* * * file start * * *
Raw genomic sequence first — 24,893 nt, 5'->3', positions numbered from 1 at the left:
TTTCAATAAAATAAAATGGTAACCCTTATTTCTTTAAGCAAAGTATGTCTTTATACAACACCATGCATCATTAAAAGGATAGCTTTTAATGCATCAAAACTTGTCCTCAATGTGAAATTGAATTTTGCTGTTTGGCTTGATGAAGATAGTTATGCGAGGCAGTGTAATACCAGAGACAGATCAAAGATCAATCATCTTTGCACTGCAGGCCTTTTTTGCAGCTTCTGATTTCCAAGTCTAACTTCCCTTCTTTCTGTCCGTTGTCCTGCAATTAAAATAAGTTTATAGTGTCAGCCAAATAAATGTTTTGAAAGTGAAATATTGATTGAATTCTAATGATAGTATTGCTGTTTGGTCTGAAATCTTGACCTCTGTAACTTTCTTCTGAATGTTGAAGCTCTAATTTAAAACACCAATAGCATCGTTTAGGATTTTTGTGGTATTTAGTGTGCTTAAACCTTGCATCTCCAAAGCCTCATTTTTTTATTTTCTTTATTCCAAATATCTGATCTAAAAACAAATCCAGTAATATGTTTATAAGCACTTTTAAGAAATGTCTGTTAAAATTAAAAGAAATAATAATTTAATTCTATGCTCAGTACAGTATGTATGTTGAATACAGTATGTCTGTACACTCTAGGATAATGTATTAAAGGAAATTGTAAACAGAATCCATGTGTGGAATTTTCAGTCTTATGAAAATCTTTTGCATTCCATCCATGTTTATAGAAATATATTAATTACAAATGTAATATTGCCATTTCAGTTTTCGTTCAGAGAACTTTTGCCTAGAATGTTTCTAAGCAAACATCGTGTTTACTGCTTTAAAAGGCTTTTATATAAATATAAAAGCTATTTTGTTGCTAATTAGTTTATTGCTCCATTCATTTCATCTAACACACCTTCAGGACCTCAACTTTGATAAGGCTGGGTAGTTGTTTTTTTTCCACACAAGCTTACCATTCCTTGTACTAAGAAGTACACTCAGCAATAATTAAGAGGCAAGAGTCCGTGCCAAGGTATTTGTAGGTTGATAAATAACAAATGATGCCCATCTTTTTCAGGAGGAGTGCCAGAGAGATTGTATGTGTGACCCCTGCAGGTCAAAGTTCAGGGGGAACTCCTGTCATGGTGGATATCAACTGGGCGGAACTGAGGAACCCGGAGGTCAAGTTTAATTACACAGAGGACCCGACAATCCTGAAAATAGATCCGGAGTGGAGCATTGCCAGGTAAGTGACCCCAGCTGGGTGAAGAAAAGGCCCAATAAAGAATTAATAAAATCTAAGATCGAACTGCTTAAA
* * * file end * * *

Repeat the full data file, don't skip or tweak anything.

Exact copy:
Raw genomic sequence first — 24,893 nt, 5'->3', positions numbered from 1 at the left:
TTTCAATAAAATAAAATGGTAACCCTTATTTCTTTAAGCAAAGTATGTCTTTATACAACACCATGCATCATTAAAAGGATAGCTTTTAATGCATCAAAACTTGTCCTCAATGTGAAATTGAATTTTGCTGTTTGGCTTGATGAAGATAGTTATGCGAGGCAGTGTAATACCAGAGACAGATCAAAGATCAATCATCTTTGCACTGCAGGCCTTTTTTGCAGCTTCTGATTTCCAAGTCTAACTTCCCTTCTTTCTGTCCGTTGTCCTGCAATTAAAATAAGTTTATAGTGTCAGCCAAATAAATGTTTTGAAAGTGAAATATTGATTGAATTCTAATGATAGTATTGCTGTTTGGTCTGAAATCTTGACCTCTGTAACTTTCTTCTGAATGTTGAAGCTCTAATTTAAAACACCAATAGCATCGTTTAGGATTTTTGTGGTATTTAGTGTGCTTAAACCTTGCATCTCCAAAGCCTCATTTTTTTATTTTCTTTATTCCAAATATCTGATCTAAAAACAAATCCAGTAATATGTTTATAAGCACTTTTAAGAAATGTCTGTTAAAATTAAAAGAAATAATAATTTAATTCTATGCTCAGTACAGTATGTATGTTGAATACAGTATGTCTGTACACTCTAGGATAATGTATTAAAGGAAATTGTAAACAGAATCCATGTGTGGAATTTTCAGTCTTATGAAAATCTTTTGCATTCCATCCATGTTTATAGAAATATATTAATTACAAATGTAATATTGCCATTTCAGTTTTCGTTCAGAGAACTTTTGCCTAGAATGTTTCTAAGCAAACATCGTGTTTACTGCTTTAAAAGGCTTTTATATAAATATAAAAGCTATTTTGTTGCTAATTAGTTTATTGCTCCATTCATTTCATCTAACACACCTTCAGGACCTCAACTTTGATAAGGCTGGGTAGTTGTTTTTTTTCCACACAAGCTTACCATTCCTTGTACTAAGAAGTACACTCAGCAATAATTAAGAGGCAAGAGTCCGTGCCAAGGTATTTGTAGGTTGATAAATAACAAATGATGCCCATCTTTTTCAGGAGGAGTGCCAGAGAGATTGTATGTGTGACCCCTGCAGGTCAAAGTTCAGGGGGAACTCCTGTCATGGTGGATATCAACTGGGCGGAACTGAGGAACCCGGAGGTCAAGTTTAATTACACAGAGGACCCGACAATCCTGAAAATAGATCCGGAGTGGAGCATTGCCAGGTAAGTGACCCCAGCTGGGTGAAGAAAAGGCCCAATAAAGAATTAATAAAATCTAAGATCGAACTGCTTAAA